- If the brokers catch on they will adjust and arb opportunities will vanish.
Those are the ones that come to me off the top of my head. There could be others.
I’ve looked at the promotional copy for the arb system in question. There are some red flags that jump out at me right away. First, the fact that the guy who is promoting the system refers to the market it as “the forex” drops his credibility to me by several notches. Second, there’s one instance where he talks about having actually done a trade, but beyond that it’s all “could have” types of wording.
Then there’s the sample charts. I have SERIOUS questions about the opening gap examples shown seeing as you can even make out the dates or times on them. How do I know if they match up and thus if those spreads are actually even tradable? Two brokers could be 1000 pips apart in their quotes, but if one of them is close then you can’t take advantage.
Oh, and this system is only semi-automatic. You actually have to pull the trigger to both enter and exit yourself. That means you have to be camped out in front of the screen both looking for opportunities and waiting to close out the trades once you’re in them. That reduces your number of possible arbs considerably. It also brings up the very valid question of whether the system’s gains are worth the time invested, not to mention the two thousand dollar price tag.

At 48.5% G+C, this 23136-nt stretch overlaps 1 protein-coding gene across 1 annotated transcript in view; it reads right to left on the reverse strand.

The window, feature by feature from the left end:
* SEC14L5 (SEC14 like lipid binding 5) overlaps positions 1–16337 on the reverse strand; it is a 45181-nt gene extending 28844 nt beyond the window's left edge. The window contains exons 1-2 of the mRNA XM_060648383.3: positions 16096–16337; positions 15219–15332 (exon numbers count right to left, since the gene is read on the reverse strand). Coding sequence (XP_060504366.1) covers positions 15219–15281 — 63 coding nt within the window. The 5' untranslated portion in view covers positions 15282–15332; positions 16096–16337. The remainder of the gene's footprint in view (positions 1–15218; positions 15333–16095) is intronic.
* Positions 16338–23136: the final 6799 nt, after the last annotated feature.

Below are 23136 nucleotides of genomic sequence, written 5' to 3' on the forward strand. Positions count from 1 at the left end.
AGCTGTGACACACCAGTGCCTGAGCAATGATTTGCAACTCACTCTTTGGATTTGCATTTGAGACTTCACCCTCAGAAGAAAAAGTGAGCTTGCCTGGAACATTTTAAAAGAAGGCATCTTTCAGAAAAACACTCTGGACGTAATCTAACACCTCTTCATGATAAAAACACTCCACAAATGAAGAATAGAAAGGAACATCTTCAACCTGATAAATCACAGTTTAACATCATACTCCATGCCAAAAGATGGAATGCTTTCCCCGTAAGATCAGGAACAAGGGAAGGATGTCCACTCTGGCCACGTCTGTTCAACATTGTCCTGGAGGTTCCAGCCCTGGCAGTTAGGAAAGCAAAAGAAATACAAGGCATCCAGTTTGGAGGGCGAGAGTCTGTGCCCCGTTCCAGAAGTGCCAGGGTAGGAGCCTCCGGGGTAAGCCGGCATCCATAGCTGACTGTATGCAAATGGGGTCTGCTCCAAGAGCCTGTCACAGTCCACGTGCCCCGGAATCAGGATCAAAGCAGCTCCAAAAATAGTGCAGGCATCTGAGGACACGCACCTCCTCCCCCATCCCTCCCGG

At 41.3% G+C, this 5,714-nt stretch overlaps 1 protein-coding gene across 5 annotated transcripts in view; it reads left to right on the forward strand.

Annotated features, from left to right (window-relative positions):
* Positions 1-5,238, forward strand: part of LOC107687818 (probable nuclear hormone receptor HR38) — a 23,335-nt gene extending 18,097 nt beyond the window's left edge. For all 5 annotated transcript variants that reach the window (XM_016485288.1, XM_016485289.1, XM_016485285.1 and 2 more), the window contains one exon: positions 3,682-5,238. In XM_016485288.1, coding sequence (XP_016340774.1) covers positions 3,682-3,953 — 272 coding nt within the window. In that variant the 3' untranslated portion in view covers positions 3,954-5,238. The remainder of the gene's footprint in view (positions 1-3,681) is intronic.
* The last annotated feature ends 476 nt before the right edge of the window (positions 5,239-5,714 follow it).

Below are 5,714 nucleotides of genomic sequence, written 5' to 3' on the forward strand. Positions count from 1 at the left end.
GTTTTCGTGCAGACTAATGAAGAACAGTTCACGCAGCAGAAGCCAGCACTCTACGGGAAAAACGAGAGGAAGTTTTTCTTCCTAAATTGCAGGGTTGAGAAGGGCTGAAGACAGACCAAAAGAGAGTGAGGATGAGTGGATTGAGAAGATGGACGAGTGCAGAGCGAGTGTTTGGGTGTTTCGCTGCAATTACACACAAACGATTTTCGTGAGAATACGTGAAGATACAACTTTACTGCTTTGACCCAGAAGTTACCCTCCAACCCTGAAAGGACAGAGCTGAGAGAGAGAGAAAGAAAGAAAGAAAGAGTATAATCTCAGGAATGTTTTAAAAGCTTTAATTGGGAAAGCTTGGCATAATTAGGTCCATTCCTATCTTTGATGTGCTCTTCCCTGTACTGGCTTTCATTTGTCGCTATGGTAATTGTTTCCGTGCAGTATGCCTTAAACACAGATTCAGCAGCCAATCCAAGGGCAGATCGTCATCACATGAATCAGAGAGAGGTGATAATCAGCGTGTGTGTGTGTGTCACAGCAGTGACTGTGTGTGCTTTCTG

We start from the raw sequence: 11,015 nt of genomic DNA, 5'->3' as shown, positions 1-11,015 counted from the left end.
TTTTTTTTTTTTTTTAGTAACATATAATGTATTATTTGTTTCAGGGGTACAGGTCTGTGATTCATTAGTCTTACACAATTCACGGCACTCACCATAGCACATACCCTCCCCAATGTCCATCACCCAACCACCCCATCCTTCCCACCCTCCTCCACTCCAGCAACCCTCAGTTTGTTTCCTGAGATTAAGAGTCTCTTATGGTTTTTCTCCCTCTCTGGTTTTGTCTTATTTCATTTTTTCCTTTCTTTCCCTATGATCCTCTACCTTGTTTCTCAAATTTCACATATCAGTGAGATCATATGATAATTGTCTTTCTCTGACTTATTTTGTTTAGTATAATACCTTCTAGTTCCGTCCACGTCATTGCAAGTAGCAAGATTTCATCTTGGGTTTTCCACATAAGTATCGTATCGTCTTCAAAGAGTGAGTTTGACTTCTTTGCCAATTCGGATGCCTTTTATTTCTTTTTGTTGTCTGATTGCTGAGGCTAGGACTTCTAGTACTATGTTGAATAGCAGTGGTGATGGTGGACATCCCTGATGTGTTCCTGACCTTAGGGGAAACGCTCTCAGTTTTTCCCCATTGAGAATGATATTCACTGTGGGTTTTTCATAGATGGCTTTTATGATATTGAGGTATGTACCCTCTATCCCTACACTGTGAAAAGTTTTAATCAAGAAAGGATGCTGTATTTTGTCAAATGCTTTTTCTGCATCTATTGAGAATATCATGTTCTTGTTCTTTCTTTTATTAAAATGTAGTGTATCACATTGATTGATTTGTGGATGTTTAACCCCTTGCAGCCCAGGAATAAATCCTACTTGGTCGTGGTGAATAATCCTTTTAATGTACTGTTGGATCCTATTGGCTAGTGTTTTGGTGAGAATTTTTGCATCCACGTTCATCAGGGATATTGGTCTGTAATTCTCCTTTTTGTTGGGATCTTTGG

A Limited Lifespan
While arbing is a valid way to make money, keep in mind it’s not going to do anything to help your long-term development as a trader. That’s an important consideration because these sorts of systems tend to have a limited life.
I have my issues with Efficient Market Theory, but it gets certain things right. Competition in the forex brokerage business is stiff, and getting more so, and regulatory oversight is increasing. High frequency trading (algos, etc.) is on the rise. Folks with a lot more computing power than you are working to take advantage of just these types of mispricings. That all works to bring everyone toward a common point. It will tend to mean tighter spreads, both bid/ask and between brokers.
We are rapidly moving toward homogeneity of pricing, and if you don’t develop your trading to adapt to the constantly changing trading environment you’ll find yourself with nothing very rapidly.